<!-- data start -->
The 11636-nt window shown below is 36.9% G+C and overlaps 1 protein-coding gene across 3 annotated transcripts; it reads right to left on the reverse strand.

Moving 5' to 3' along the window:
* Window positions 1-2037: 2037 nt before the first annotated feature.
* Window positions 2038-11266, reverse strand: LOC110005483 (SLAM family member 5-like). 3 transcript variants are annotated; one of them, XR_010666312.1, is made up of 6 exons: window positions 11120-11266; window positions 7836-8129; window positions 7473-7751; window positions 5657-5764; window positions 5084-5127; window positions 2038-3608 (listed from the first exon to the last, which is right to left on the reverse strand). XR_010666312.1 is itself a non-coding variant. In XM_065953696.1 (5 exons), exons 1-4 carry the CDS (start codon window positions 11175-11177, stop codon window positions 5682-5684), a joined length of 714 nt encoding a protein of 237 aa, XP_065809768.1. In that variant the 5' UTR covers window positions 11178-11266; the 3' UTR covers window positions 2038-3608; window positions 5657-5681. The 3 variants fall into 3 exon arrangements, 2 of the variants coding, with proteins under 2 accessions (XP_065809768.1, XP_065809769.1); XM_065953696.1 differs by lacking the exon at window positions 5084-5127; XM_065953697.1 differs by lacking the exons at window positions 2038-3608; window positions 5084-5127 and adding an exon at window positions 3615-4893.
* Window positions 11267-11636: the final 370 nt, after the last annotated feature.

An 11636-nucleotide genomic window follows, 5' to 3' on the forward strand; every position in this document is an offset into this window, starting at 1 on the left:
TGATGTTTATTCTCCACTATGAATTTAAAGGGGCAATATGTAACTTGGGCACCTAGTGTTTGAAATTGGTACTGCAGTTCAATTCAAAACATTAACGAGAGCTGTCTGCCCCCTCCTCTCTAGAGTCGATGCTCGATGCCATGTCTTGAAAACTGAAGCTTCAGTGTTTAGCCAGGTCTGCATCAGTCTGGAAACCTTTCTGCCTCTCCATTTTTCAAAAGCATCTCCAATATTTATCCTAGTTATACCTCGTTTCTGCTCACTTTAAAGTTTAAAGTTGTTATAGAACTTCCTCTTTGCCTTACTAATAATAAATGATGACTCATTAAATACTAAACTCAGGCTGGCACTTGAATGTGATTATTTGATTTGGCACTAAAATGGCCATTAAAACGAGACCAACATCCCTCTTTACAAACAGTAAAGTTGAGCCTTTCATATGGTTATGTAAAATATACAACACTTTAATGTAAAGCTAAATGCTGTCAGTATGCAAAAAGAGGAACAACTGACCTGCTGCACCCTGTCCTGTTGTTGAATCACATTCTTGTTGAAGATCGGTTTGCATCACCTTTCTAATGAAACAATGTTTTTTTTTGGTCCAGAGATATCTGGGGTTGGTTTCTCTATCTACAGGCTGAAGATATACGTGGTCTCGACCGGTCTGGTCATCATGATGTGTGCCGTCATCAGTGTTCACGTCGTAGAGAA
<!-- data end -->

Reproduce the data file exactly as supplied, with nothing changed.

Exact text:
The 11636-nt window shown below is 36.9% G+C and overlaps 1 protein-coding gene across 3 annotated transcripts; it reads right to left on the reverse strand.

Moving 5' to 3' along the window:
* Window positions 1-2037: 2037 nt before the first annotated feature.
* Window positions 2038-11266, reverse strand: LOC110005483 (SLAM family member 5-like). 3 transcript variants are annotated; one of them, XR_010666312.1, is made up of 6 exons: window positions 11120-11266; window positions 7836-8129; window positions 7473-7751; window positions 5657-5764; window positions 5084-5127; window positions 2038-3608 (listed from the first exon to the last, which is right to left on the reverse strand). XR_010666312.1 is itself a non-coding variant. In XM_065953696.1 (5 exons), exons 1-4 carry the CDS (start codon window positions 11175-11177, stop codon window positions 5682-5684), a joined length of 714 nt encoding a protein of 237 aa, XP_065809768.1. In that variant the 5' UTR covers window positions 11178-11266; the 3' UTR covers window positions 2038-3608; window positions 5657-5681. The 3 variants fall into 3 exon arrangements, 2 of the variants coding, with proteins under 2 accessions (XP_065809768.1, XP_065809769.1); XM_065953696.1 differs by lacking the exon at window positions 5084-5127; XM_065953697.1 differs by lacking the exons at window positions 2038-3608; window positions 5084-5127 and adding an exon at window positions 3615-4893.
* Window positions 11267-11636: the final 370 nt, after the last annotated feature.

An 11636-nucleotide genomic window follows, 5' to 3' on the forward strand; every position in this document is an offset into this window, starting at 1 on the left:
TGATGTTTATTCTCCACTATGAATTTAAAGGGGCAATATGTAACTTGGGCACCTAGTGTTTGAAATTGGTACTGCAGTTCAATTCAAAACATTAACGAGAGCTGTCTGCCCCCTCCTCTCTAGAGTCGATGCTCGATGCCATGTCTTGAAAACTGAAGCTTCAGTGTTTAGCCAGGTCTGCATCAGTCTGGAAACCTTTCTGCCTCTCCATTTTTCAAAAGCATCTCCAATATTTATCCTAGTTATACCTCGTTTCTGCTCACTTTAAAGTTTAAAGTTGTTATAGAACTTCCTCTTTGCCTTACTAATAATAAATGATGACTCATTAAATACTAAACTCAGGCTGGCACTTGAATGTGATTATTTGATTTGGCACTAAAATGGCCATTAAAACGAGACCAACATCCCTCTTTACAAACAGTAAAGTTGAGCCTTTCATATGGTTATGTAAAATATACAACACTTTAATGTAAAGCTAAATGCTGTCAGTATGCAAAAAGAGGAACAACTGACCTGCTGCACCCTGTCCTGTTGTTGAATCACATTCTTGTTGAAGATCGGTTTGCATCACCTTTCTAATGAAACAATGTTTTTTTTTGGTCCAGAGATATCTGGGGTTGGTTTCTCTATCTACAGGCTGAAGATATACGTGGTCTCGACCGGTCTGGTCATCATGATGTGTGCCGTCATCAGTGTTCACGTCGTAGAGAA